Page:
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Frequently Asked Questions (FAQs)

Water Use:
qna

  1. How much water do we typically use?
  2. How is the water used around the home?
  3. Do low-flow toilets really work?
  4. Do more efficient water fixtures and appliances really make a difference?
  5. Why is checking for leaks so important?
  6. What can I do to lower my water consumption?
  7. What is Xeriscape?

Droughts:

  1. What is a drought?
  2. What differentiates a normal rainfall year from a dry year?
  3. What were typical reductions in urban water use during the last drought?
  4. When was California's last major drought?
  5. How do droughts affect groundwater use?
  6. Why isn't seawater desalting the answer to meeting water needs during droughts?
  7. Does weather modification (cloud seeding) help during droughts?

Water Use

1. How much water do we typically use?

The average person uses almost 100 gallons of water per day.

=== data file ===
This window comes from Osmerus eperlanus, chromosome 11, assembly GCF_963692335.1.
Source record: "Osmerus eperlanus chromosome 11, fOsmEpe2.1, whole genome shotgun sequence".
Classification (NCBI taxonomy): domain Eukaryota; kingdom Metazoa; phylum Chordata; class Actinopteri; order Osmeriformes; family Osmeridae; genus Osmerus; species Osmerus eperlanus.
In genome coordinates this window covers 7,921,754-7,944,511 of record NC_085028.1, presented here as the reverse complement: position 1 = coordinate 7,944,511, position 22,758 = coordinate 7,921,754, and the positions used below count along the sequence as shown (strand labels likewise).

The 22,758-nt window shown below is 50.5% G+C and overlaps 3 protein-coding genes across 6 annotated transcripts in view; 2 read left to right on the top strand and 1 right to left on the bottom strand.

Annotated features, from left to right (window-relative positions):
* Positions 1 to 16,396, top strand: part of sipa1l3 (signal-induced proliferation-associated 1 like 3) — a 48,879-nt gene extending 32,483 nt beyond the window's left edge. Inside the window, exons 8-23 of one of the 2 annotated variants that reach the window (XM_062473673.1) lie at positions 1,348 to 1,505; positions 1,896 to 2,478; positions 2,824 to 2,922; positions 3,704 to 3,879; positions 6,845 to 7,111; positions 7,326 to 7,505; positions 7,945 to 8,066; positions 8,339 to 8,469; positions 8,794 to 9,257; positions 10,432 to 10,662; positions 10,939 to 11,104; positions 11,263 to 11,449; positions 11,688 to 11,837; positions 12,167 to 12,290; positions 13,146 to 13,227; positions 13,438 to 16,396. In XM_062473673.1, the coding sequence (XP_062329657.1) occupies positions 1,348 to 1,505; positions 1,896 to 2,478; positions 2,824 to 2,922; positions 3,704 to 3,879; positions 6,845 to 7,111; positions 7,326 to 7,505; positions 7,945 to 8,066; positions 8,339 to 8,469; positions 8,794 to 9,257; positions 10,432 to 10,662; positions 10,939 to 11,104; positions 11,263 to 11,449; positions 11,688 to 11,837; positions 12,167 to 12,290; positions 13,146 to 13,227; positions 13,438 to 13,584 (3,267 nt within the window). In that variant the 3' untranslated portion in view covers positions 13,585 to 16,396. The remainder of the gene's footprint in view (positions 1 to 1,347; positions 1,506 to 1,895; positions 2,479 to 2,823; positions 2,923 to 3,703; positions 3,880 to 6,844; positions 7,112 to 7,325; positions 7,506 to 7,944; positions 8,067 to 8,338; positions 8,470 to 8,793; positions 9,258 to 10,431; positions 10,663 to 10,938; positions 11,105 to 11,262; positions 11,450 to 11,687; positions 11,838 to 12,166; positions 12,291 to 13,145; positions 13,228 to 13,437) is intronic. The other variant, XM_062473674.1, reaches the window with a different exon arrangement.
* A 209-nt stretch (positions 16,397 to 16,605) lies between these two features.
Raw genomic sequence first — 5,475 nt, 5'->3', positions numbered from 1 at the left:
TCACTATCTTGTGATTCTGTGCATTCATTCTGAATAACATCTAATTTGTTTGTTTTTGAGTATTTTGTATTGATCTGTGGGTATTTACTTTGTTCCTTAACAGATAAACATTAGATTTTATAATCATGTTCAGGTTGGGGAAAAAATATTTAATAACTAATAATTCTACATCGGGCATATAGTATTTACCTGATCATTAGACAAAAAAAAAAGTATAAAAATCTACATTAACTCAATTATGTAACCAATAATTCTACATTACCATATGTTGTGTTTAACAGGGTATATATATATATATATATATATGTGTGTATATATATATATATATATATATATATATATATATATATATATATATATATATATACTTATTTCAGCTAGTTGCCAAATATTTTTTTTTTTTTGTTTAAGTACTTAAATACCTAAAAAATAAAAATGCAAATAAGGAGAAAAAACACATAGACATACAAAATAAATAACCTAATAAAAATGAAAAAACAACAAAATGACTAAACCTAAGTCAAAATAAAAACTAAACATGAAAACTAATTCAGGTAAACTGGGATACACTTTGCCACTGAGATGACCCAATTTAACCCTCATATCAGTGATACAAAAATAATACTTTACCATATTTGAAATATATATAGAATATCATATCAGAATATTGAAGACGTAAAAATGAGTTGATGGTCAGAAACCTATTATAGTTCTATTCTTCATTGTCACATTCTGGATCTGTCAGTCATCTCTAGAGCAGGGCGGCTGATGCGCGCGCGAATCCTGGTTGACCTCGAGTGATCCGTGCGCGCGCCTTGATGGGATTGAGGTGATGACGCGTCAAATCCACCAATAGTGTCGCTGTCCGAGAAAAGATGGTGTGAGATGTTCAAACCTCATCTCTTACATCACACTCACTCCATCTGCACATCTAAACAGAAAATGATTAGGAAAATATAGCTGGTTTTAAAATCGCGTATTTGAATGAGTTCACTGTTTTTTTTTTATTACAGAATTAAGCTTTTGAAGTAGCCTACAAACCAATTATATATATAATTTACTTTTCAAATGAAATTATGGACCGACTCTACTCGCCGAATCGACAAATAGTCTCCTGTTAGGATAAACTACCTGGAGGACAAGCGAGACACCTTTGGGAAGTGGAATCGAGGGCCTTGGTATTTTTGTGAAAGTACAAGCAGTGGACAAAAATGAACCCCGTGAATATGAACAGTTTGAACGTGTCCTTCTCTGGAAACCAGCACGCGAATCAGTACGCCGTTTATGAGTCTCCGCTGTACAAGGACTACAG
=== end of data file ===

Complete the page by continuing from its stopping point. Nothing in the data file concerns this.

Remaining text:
2. How is the water used around the home?

Landscape irrigation typically accounts for 20 to 50% of the residential water consumption. With traditional appliances and fixtures, toilets and clothes washers are the highest consumers of indoor water, followed by showers and faucets.

3. Do low-flow toilets really work?

Yes, they reduce the water required per flush from 3.5, 5 or 7 gallons to 1.28 gallons, saving water and reducing your water bill. Low flow toilets have been engineered with higher velocity flushing to clear wastes, versus higher volumes of water.

4. Do more efficient water fixtures and appliances really make a difference?

Yes, with water efficient devices installed and regular leak inspections, the typical household can reduce water use by 30% or more.

5. Why is checking for leaks so important?

Even small leaks can waste significant amounts of water. A faucet dripping one drop per second will waste 2700 gallons per year. A leaky toilet can waste as much as 200 gallons per day. It is estimated that about 20% of toilets leak.